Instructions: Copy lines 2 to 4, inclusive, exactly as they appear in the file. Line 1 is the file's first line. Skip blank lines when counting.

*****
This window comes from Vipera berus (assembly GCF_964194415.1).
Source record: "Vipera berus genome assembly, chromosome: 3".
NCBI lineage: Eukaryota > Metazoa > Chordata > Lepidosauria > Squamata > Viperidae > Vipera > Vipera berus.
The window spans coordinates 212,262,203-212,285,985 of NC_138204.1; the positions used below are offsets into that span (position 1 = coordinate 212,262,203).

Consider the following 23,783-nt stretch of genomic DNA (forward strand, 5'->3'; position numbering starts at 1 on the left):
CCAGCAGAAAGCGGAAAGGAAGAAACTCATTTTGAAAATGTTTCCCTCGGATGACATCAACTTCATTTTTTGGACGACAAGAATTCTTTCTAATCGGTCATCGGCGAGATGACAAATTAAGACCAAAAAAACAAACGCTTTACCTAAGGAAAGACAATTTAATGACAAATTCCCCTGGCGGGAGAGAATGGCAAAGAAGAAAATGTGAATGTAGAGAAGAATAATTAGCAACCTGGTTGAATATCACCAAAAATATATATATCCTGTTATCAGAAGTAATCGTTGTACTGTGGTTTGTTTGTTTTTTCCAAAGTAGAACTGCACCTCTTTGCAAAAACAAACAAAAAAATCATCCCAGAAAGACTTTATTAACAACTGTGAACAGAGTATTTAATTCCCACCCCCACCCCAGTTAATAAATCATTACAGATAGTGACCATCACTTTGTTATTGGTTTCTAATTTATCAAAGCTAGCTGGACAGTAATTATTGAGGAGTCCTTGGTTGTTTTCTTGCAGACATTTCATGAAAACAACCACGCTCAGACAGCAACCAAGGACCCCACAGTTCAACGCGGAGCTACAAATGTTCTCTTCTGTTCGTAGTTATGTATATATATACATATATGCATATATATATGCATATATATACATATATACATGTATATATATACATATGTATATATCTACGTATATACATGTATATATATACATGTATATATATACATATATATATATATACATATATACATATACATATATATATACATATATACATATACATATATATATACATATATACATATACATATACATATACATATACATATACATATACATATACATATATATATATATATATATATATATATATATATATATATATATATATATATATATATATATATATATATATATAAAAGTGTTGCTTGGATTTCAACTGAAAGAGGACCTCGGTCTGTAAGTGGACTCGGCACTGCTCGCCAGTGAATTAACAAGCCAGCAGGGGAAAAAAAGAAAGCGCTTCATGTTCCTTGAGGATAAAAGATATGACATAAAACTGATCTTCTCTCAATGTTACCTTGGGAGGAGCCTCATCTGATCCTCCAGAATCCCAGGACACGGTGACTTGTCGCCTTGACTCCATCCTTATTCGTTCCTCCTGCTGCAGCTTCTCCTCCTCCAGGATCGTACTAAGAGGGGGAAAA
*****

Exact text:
Source record: "Vipera berus genome assembly, chromosome: 3".
NCBI lineage: Eukaryota > Metazoa > Chordata > Lepidosauria > Squamata > Viperidae > Vipera > Vipera berus.
The window spans coordinates 212,262,203-212,285,985 of NC_138204.1; the positions used below are offsets into that span (position 1 = coordinate 212,262,203).